Noah & Boozer's rebounding is key to success
Just as important though, is the fact that the Bulls, and most of the players on the team, are playing well heading into the playoffs. Joakim Noah has been back to his usual self, bringing energy and rebounding to the front court. Even Carlos Boozer has been playing great as of late, much as he has for most of the season. There must also be some kind of mention as to the durability we've seen from Boozer, with him not missing a game the entire season. Personally, I think that's going to be a difference maker heading into the playoffs. Last year, Boozer and Noah hadn't played together for most of the season, and just as Noah was getting healthy at the end of the year, Boozer had an injury that limited his effectiveness throughout the playoffs. I like how the two are coming together at the right time, because their tandem rebounding skills are one of the most valuable assets the team has.

I'm going to stop comparisons to last season's playoffs there, though. This is a different Bulls team, as much as we don't want to acknowledge it. For one, you have the fact that Boozer and Noah are much more comfortable on the floor together at this juncture than they were last year. The Bulls' rebounding ability is far superior to many of the teams they usually play. The X factor for the Bulls, though, could be Rip Hamilton. He brings a different edge to this team, when the whole team is healthy, that the Bulls just didn't have last year with Keith Bogans at the same position. His specialties, whether it be moving without the basketball or his excellent mid range game, allow more freedom for Derrick Rose. It could make a potential rematch with the Heat (who have their own difficult road with a first round matchup with New York) much closer than it was last year.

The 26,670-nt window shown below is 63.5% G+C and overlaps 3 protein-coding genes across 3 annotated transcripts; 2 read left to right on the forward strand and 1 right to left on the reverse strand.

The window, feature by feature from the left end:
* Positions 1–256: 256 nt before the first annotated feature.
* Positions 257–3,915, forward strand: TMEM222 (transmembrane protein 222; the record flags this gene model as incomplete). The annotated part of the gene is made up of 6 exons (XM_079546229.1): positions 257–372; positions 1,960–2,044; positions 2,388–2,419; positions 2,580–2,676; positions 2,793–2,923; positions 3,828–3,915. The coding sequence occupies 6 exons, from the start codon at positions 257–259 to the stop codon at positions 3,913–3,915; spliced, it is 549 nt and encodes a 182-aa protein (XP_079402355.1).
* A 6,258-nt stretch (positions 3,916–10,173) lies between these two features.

Iguodla, Philly's best player & leader
But first, let's focus on the Philadelphia 76ers. Philly started the season strong, at one point holding the 3 seed in the standings. But they sputtered down the stretch and scraped into the playoffs as the 8 seed. That doesn't mean they're a bad team. The Bulls played them 3 times this year, taking 2 of the games. One of the wins, the most dominating of the games, was even without Rose. Philly uses a quick lineup of Andre Iguodala, Jrue Holiday, and Lou Williams off the bench. They're also a good rebounding team, and they play solid defense under coach Doug Collins. This is especially true for Iguodala, one of the better perimeter defenders in the NBA. They share the scoring load, with Iguodala, Holiday, Williams, and Thaddeus Young all averaging near each other in double figures. They have some athleticism that can be tough to keep up with if they get rolling.